EVEN THE LOCAL STORIES that are covered amply in the paper do not seem to affect or rile the local people. Mendocino County has an unemployment rate that hovers around 7% (which is closer to 12% if the methodology used in the 1970s was still applying). Budgets are being slashed for practically all social services (except law enforcement, of course). Yet the supervisors voted a 40% salary increase for themselves, from $48,000 to $67,000 a year. Aside from a few whining rants in the paper no serious, popular, democratic reaction took place. It's not been a part of the post office lingua franca.
ASKED WHY PEOPLE were not more engaged in the issues of the days, Anderson replied: "There is much apathy in this Valley." Apathy looks like a casual, yet simplistic explanation for the overall silence of the local population, repeated all over the country -- and it's as much condescending as the assertion that people cling to their guns and their religion. For all I know of the Anderson Valley residents my path has crossed is that they are in their overwhelming majority friendly and light-hearted. They still don't want to engage in any serious, meaningful exchange of views. It has to do with more than personal reputation and misinformation. It's a mixture of time constraints, a deep distrust in the powers that be, an inchoate sense of helplessness, and an overall fatigue.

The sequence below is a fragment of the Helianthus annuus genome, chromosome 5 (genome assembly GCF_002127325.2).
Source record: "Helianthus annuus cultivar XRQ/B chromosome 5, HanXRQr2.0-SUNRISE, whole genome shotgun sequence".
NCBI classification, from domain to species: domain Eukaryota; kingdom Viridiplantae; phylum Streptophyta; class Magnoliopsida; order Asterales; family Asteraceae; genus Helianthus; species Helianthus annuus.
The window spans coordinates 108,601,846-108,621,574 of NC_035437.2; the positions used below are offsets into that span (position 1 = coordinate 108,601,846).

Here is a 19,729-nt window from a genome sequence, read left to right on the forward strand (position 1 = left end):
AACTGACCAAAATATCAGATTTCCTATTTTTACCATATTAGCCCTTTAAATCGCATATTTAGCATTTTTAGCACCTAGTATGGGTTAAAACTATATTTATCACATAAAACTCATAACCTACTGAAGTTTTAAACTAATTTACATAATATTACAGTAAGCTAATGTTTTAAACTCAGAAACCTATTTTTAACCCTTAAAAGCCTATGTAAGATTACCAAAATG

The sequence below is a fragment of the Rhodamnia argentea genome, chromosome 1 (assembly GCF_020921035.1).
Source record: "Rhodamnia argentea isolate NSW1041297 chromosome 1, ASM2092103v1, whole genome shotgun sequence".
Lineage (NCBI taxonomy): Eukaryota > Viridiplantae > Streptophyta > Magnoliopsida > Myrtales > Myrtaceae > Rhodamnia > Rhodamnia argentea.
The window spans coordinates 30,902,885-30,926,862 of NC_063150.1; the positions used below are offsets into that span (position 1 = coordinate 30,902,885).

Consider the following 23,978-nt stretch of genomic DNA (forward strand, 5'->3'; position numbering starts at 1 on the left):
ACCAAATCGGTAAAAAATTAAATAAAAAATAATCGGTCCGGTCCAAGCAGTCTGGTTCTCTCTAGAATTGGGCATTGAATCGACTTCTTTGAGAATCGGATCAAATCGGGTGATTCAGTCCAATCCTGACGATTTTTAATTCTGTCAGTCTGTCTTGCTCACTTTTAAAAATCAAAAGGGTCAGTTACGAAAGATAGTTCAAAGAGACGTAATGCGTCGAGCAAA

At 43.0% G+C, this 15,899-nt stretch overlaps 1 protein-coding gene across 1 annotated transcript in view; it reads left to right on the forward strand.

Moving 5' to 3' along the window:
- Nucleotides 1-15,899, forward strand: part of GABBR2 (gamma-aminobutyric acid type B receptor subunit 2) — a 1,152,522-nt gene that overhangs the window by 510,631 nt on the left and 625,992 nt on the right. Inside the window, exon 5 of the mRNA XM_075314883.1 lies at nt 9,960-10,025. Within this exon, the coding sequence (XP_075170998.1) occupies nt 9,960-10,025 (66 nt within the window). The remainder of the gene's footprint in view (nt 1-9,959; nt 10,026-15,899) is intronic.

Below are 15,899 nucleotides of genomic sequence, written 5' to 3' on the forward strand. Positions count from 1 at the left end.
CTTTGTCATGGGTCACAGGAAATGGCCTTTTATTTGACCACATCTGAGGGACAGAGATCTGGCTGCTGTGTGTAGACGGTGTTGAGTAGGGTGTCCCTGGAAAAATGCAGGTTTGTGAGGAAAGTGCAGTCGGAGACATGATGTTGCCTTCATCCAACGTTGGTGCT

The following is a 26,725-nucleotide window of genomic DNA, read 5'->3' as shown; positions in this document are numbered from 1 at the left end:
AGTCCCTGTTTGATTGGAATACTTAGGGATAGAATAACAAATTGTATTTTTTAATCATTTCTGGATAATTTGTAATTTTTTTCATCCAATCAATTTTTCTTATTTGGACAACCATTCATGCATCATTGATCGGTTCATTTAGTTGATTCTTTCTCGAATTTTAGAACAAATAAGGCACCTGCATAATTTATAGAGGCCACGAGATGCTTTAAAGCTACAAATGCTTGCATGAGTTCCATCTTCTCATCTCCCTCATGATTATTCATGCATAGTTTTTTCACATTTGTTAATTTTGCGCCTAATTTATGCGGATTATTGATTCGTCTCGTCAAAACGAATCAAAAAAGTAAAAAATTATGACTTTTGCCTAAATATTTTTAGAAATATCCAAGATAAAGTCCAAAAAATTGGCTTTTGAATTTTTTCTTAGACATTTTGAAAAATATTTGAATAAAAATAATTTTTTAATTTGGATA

PEOPLE ARE WORKING LONG DAYS and don't have the luxury to spend hours looking for the proper information on the Web, even if they were inclined to do so. They may watch the TV news and perhaps peruse a daily newspaper published by the corporate media. Everybody seems to take for granted that corruption is the name of the game and government, whichever party is in power, from the local to the state and national levels, is synonymous with Don Corleone. This sentiment leads to an oft-repeated opinion: Get the government off our back -- with its recurring corollary, cut taxes, cut taxes, cut taxes. (Mention a Nader presidency and you are either slapped with the spoiler syndrome or merely laughed off.) Now, they certainly cannot be faulted for feeling helpless in the political arena. (Don't we all?) They have no say on the policies that engage the future of the country and impact their daily lives. (Do any of us?) That fatigue sets in should not surprise anyone: War fatigue, election fatigue, economic duress fatigue... It all adds up. "Why do you want to keep talking about all this mess of potage?" asked one acquaintance. "I don't," he concluded.
ACTUALLY, I'm not sure I want to either. It takes two to dance. What "good" does it serve to try to engage people who are reluctant to hear bad news, shirk the message, or talk about politics except to criticize "illegal" Latino migrants? The last time I asked Bruce Anderson his opinion about the entire mess we are in, he answered: "We are doomed." This kind of assessment is poorly conducive to a constructive advocacy for change or for entering into any meaningful discussion, to say the least. Could it be that even muckrakers are partisans of the status quo...so long as it sells papers?